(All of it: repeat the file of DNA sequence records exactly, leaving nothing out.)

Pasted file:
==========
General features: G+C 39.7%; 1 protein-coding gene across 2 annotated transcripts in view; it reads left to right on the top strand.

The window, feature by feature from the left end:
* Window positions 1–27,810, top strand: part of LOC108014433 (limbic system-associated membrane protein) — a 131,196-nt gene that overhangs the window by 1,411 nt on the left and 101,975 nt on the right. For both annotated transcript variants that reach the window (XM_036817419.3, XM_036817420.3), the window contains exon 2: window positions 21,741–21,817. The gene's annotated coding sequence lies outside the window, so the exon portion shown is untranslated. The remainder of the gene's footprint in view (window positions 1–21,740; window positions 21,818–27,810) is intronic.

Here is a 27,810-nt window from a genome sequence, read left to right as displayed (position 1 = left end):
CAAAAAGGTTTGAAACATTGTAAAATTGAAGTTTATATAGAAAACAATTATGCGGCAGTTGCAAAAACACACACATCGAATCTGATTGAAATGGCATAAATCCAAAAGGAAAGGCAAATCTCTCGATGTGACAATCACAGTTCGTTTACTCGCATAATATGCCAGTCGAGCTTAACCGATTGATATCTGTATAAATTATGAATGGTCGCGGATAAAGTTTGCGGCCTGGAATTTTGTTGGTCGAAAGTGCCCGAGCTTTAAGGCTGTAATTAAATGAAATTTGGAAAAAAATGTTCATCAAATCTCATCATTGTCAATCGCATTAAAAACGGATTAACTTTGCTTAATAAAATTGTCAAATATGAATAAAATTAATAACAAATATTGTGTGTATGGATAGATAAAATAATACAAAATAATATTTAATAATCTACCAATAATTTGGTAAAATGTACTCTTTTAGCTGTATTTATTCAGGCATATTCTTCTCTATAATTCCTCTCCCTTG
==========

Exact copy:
General features: G+C 39.7%; 1 protein-coding gene across 2 annotated transcripts in view; it reads left to right on the top strand.

The window, feature by feature from the left end:
* Window positions 1–27,810, top strand: part of LOC108014433 (limbic system-associated membrane protein) — a 131,196-nt gene that overhangs the window by 1,411 nt on the left and 101,975 nt on the right. For both annotated transcript variants that reach the window (XM_036817419.3, XM_036817420.3), the window contains exon 2: window positions 21,741–21,817. The gene's annotated coding sequence lies outside the window, so the exon portion shown is untranslated. The remainder of the gene's footprint in view (window positions 1–21,740; window positions 21,818–27,810) is intronic.

Here is a 27,810-nt window from a genome sequence, read left to right as displayed (position 1 = left end):
CAAAAAGGTTTGAAACATTGTAAAATTGAAGTTTATATAGAAAACAATTATGCGGCAGTTGCAAAAACACACACATCGAATCTGATTGAAATGGCATAAATCCAAAAGGAAAGGCAAATCTCTCGATGTGACAATCACAGTTCGTTTACTCGCATAATATGCCAGTCGAGCTTAACCGATTGATATCTGTATAAATTATGAATGGTCGCGGATAAAGTTTGCGGCCTGGAATTTTGTTGGTCGAAAGTGCCCGAGCTTTAAGGCTGTAATTAAATGAAATTTGGAAAAAAATGTTCATCAAATCTCATCATTGTCAATCGCATTAAAAACGGATTAACTTTGCTTAATAAAATTGTCAAATATGAATAAAATTAATAACAAATATTGTGTGTATGGATAGATAAAATAATACAAAATAATATTTAATAATCTACCAATAATTTGGTAAAATGTACTCTTTTAGCTGTATTTATTCAGGCATATTCTTCTCTATAATTCCTCTCCCTTG